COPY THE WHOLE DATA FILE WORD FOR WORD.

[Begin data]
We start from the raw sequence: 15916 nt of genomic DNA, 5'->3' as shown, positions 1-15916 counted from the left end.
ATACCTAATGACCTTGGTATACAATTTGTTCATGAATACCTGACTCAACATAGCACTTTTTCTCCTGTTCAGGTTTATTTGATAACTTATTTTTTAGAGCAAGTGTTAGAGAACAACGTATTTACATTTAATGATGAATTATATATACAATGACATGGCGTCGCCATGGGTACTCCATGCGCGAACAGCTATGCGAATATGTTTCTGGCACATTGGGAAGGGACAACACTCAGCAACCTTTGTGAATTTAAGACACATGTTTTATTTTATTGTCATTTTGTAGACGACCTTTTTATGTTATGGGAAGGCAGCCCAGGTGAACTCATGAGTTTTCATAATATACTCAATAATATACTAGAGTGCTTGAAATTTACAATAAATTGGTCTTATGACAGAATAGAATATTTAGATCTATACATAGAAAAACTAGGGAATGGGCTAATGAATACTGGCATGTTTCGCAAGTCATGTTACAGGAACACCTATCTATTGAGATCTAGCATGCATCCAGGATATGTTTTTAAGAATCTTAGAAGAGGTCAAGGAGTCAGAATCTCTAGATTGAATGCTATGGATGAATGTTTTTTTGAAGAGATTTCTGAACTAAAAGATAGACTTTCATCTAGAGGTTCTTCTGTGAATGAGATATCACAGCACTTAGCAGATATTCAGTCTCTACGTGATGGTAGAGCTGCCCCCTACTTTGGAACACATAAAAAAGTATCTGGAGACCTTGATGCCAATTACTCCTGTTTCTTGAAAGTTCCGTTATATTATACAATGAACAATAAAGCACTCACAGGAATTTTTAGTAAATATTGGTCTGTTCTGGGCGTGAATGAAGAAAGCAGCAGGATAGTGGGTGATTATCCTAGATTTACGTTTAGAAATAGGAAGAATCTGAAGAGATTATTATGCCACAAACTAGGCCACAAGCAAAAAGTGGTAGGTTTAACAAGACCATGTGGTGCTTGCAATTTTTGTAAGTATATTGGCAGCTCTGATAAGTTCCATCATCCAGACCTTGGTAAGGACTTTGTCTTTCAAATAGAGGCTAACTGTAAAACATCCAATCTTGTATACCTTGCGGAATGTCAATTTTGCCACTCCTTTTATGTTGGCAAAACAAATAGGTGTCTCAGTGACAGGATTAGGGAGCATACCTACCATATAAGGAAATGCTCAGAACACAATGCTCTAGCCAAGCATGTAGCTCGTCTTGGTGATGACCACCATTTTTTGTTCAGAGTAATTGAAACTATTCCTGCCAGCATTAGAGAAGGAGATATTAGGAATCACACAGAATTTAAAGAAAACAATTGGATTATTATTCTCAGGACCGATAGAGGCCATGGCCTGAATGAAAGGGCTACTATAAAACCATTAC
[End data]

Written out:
We start from the raw sequence: 15916 nt of genomic DNA, 5'->3' as shown, positions 1-15916 counted from the left end.
ATACCTAATGACCTTGGTATACAATTTGTTCATGAATACCTGACTCAACATAGCACTTTTTCTCCTGTTCAGGTTTATTTGATAACTTATTTTTTAGAGCAAGTGTTAGAGAACAACGTATTTACATTTAATGATGAATTATATATACAATGACATGGCGTCGCCATGGGTACTCCATGCGCGAACAGCTATGCGAATATGTTTCTGGCACATTGGGAAGGGACAACACTCAGCAACCTTTGTGAATTTAAGACACATGTTTTATTTTATTGTCATTTTGTAGACGACCTTTTTATGTTATGGGAAGGCAGCCCAGGTGAACTCATGAGTTTTCATAATATACTCAATAATATACTAGAGTGCTTGAAATTTACAATAAATTGGTCTTATGACAGAATAGAATATTTAGATCTATACATAGAAAAACTAGGGAATGGGCTAATGAATACTGGCATGTTTCGCAAGTCATGTTACAGGAACACCTATCTATTGAGATCTAGCATGCATCCAGGATATGTTTTTAAGAATCTTAGAAGAGGTCAAGGAGTCAGAATCTCTAGATTGAATGCTATGGATGAATGTTTTTTTGAAGAGATTTCTGAACTAAAAGATAGACTTTCATCTAGAGGTTCTTCTGTGAATGAGATATCACAGCACTTAGCAGATATTCAGTCTCTACGTGATGGTAGAGCTGCCCCCTACTTTGGAACACATAAAAAAGTATCTGGAGACCTTGATGCCAATTACTCCTGTTTCTTGAAAGTTCCGTTATATTATACAATGAACAATAAAGCACTCACAGGAATTTTTAGTAAATATTGGTCTGTTCTGGGCGTGAATGAAGAAAGCAGCAGGATAGTGGGTGATTATCCTAGATTTACGTTTAGAAATAGGAAGAATCTGAAGAGATTATTATGCCACAAACTAGGCCACAAGCAAAAAGTGGTAGGTTTAACAAGACCATGTGGTGCTTGCAATTTTTGTAAGTATATTGGCAGCTCTGATAAGTTCCATCATCCAGACCTTGGTAAGGACTTTGTCTTTCAAATAGAGGCTAACTGTAAAACATCCAATCTTGTATACCTTGCGGAATGTCAATTTTGCCACTCCTTTTATGTTGGCAAAACAAATAGGTGTCTCAGTGACAGGATTAGGGAGCATACCTACCATATAAGGAAATGCTCAGAACACAATGCTCTAGCCAAGCATGTAGCTCGTCTTGGTGATGACCACCATTTTTTGTTCAGAGTAATTGAAACTATTCCTGCCAGCATTAGAGAAGGAGATATTAGGAATCACACAGAATTTAAAGAAAACAATTGGATTATTATTCTCAGGACCGATAGAGGCCATGGCCTGAATGAAAGGGCTACTATAAAACCATTAC